Cave Men


In the prayer at the beginning of the school year it is said: “Furthermore we pray that He will illumine them with the light of His knowledge…for all good and profitable learning.” We pray not that our children merely “learn” but that the content be good and profitable for their salvation. That, above all, it be God’s knowledge.  Certainly we have to be particularly careful of this since the world’s knowledge becomes gradually and subconsciously ingrained in us. Subsequently there are things we might take as factual which in all reality have nothing to do with the truth according to divine, scriptural knowledge.

For instance, all Christians believe that man was created by God. He was created in God’s image and the first people were Adam and Eve. Then came Cain and Abel and Seth and later Noah, Abraham and so on. But where in all of this were the fabled ancestors of modern man, the cave men?

The Judeo-Christian view of the origin of man sees him not only as being created by God but as St. Symeon the New Theologian says, the first man shared in divine illumination and brilliance. He was a glorious creature! The secular rendition of man’s origin, on the other hand, sees him as a rough, dirty cave man pulling his wife by her hair. However, this isn’t to say that there aren’t cave men in the Bible. Let us consider Lot who, as we read in Genesis 19:30 “…went up to Zoar, and dwelt in the mountain, and his two daughters with him; for he feared to dwell with Zoar: and he dwelt in a cave, he and his two daughters.”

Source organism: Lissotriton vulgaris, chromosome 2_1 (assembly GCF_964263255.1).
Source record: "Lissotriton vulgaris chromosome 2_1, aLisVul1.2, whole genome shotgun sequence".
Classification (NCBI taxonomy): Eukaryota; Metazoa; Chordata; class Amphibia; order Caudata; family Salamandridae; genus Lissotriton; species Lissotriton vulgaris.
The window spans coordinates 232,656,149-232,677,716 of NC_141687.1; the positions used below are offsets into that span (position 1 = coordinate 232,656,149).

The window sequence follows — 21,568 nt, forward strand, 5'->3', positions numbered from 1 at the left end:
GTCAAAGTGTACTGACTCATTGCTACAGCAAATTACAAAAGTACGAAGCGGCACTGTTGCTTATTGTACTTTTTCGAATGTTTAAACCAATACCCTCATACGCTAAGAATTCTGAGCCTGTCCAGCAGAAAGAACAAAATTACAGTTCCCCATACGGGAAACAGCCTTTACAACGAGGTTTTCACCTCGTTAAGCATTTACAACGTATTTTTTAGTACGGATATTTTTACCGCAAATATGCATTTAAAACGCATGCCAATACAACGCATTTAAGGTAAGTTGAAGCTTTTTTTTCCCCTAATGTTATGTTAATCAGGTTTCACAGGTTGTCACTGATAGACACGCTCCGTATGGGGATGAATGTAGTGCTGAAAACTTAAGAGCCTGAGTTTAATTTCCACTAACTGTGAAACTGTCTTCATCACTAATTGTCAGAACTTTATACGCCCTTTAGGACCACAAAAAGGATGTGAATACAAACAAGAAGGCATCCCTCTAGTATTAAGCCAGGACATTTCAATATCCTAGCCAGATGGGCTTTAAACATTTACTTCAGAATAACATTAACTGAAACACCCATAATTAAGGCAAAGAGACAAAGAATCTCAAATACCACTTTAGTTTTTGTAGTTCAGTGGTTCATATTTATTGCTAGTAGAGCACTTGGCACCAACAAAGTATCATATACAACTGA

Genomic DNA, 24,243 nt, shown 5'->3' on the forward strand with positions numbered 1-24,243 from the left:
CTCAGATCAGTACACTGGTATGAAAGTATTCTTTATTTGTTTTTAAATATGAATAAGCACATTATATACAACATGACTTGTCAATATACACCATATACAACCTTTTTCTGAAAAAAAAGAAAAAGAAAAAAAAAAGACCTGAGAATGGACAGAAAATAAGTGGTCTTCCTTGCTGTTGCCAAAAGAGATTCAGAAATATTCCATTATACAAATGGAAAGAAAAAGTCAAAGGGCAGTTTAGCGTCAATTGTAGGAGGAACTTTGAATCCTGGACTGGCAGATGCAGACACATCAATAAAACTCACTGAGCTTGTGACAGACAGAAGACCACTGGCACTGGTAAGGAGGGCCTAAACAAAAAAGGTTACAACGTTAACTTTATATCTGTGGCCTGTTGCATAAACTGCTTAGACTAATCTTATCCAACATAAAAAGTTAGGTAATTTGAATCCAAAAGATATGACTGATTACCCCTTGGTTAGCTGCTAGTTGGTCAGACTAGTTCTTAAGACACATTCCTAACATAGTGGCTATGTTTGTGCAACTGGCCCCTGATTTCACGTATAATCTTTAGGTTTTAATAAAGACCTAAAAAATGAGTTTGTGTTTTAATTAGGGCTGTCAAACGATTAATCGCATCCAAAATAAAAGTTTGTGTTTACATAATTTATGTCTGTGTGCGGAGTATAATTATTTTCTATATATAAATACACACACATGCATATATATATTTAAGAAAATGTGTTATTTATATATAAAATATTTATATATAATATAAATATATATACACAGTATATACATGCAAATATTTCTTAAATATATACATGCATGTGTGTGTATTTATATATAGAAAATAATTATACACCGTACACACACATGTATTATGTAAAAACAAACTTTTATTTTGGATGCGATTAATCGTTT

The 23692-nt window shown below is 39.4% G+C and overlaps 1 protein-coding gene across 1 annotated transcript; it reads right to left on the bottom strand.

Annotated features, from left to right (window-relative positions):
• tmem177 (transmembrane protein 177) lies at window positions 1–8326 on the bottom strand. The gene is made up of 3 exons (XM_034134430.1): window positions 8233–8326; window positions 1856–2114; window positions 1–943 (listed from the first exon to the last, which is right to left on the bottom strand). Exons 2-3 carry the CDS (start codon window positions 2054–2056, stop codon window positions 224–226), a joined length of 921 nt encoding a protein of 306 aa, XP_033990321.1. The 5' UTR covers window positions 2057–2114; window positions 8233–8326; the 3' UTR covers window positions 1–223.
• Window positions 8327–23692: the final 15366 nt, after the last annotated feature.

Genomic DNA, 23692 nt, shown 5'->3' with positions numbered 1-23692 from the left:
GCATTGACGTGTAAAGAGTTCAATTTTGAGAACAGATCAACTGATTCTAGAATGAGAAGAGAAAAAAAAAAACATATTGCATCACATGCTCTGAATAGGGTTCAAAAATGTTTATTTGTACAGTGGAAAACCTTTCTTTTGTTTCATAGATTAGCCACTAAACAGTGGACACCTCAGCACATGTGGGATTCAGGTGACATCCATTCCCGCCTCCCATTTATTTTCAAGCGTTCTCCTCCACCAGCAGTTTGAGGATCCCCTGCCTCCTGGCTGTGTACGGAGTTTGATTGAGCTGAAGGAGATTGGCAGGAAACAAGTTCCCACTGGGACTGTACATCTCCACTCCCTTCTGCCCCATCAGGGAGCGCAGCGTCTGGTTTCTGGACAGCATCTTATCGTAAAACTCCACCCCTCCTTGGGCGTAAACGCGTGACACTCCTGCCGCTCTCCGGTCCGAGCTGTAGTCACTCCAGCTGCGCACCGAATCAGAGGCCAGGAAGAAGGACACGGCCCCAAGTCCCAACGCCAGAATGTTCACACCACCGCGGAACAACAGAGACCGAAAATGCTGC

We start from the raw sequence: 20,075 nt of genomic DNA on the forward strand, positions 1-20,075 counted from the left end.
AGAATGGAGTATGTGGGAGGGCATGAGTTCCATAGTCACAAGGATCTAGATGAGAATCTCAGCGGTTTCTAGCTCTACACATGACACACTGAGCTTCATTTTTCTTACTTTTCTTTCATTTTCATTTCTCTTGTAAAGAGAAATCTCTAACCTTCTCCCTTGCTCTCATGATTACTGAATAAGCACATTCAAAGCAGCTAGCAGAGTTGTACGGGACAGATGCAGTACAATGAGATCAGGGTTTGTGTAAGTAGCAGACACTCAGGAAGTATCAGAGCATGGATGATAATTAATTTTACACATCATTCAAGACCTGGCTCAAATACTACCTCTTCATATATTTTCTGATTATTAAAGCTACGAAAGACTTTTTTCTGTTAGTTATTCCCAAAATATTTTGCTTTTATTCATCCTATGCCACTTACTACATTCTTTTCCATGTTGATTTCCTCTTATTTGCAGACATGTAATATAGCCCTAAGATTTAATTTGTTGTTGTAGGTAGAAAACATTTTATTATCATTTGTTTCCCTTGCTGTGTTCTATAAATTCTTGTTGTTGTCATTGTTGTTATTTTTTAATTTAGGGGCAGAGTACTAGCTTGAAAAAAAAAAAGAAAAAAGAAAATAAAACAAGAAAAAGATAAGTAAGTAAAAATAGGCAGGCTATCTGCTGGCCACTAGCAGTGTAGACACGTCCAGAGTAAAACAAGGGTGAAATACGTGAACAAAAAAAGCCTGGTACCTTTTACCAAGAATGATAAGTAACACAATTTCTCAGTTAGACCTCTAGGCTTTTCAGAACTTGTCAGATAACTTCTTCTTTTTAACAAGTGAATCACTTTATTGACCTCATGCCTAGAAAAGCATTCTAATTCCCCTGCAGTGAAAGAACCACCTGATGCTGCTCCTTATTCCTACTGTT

The story of Lot can be found in Genesis. Basically, his story, even though he was a believer, is a story of selfishness and greed. Despite the fact he appears early on in the Bible he wasn’t the first man, instead he was the first cave man. In truth then, man did not begin as a cave man but the “worldly man” who was only concerned with the material things, ended up spending his days living in a cave. His life resembled the images we get of the fabled primordial, living in the darkness of the cave because of his sin.

Cave men, in other words, are not where men came from centuries and centuries ago. Rather, it’s what they can become because of sin, greed, selfishness and the apathetic and careless refusal to grow in the light of God’s knowledge. Growing in this knowledge, in the end, is what we consider “good and profitable learning”.


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